Principle-Based and Worldview-Based Approaches to Education

Dear Reader,

This post is part of my ongoing series in search of a reformed Christian theology of education. Find all the posts here.

I recently reviewed two more homeschool curricula for my Approaches to Homeschooling series, and in the process realized that I should probably say something more generally about some popular Christian approaches to education.

My larger goal in this series has been to build a Reformed Christian philosophy of education. We have discussed why that is necessary and why Christian classical and the Charlotte Mason method fall short, but there are other Christian curricula out there. These often fall into two categories: values- or principle-based curricula and worldview-based curricula.

Values- or Principle-Based Education

By values- or principle-based curricula I mean those which make it their primary goal to inculcate certain virtues. Curricula which fall under this heading include A Thomas Jefferson Education (not inherently Christian; see my review here), the Biblical Principle Approach (I did a number of posts on this one; the conclusions are here), and, to a lesser extent, Generations Homeschool Curriculum (which I looked at recently here).

For those of us who are Reformed, I think it is perhaps easier to see the inherent flaw in these approaches. Simply put, they make a fruit, that which should come after, the main goal. These curricula, given the scope of what’s out there, might look pretty good to a Christian parent on first inspection. Certainly, virtue, however one defines it, is something we want for our kids. But if we make that the main goal, we miss the core. If I can use a somewhat negative analogy, it is treating the symptoms but ignoring the disease. What our children need is not first and foremost virtue but new hearts and minds. Virtue should flow out of that as a secondary result.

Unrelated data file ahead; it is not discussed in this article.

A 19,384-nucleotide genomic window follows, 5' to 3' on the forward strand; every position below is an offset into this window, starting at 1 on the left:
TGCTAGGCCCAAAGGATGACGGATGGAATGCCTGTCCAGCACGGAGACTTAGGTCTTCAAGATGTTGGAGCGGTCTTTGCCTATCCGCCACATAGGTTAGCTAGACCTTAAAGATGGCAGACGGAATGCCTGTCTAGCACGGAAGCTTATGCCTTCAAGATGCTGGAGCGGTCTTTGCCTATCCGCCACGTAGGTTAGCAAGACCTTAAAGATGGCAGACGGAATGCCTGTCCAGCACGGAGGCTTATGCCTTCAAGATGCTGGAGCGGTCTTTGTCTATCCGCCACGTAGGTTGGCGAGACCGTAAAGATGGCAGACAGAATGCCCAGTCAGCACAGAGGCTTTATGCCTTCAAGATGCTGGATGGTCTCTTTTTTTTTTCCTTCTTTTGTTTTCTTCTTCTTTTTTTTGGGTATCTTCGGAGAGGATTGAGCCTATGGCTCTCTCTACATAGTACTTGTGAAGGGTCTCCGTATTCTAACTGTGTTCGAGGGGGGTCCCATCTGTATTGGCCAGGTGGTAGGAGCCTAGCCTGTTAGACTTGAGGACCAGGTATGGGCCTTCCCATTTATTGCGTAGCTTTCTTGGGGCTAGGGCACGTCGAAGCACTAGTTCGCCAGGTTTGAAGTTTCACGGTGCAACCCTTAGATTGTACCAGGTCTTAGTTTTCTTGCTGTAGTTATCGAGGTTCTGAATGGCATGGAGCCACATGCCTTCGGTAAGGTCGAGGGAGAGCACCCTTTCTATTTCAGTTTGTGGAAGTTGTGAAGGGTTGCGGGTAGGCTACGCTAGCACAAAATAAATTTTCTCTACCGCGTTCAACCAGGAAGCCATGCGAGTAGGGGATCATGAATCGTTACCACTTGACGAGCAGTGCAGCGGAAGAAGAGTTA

Worldview-Based Approaches

Worldview-based approaches step into this gap and present an even more attractive alternative. Generations (mentioned above) has elements of being worldview-based. Cornerstone (my review here) is also worldview-based. The attraction of this approach is that it seems to prioritize first things. How one views the world is paramount, and the goal is to leave children with a God-centered worldview in which all subjects are viewed through the lens of faith.

In some ways my own approach (which once again I will promise is going to be published in a more coherent form soon) could be called worldview-based so I am not entirely unsympathetic to this approach. They teach worldview as a subject in the curriculum and they integrate it very deliberately into every other subject area. This usually affects book choices for all subjects, the practical application of which is usually that only books by Christian authors are used.   While the product they offer looks good on the surface and one can certainly not argue that it is not God-centered, there are some assumptions underlying the worldview-based approach all that I would disagree with.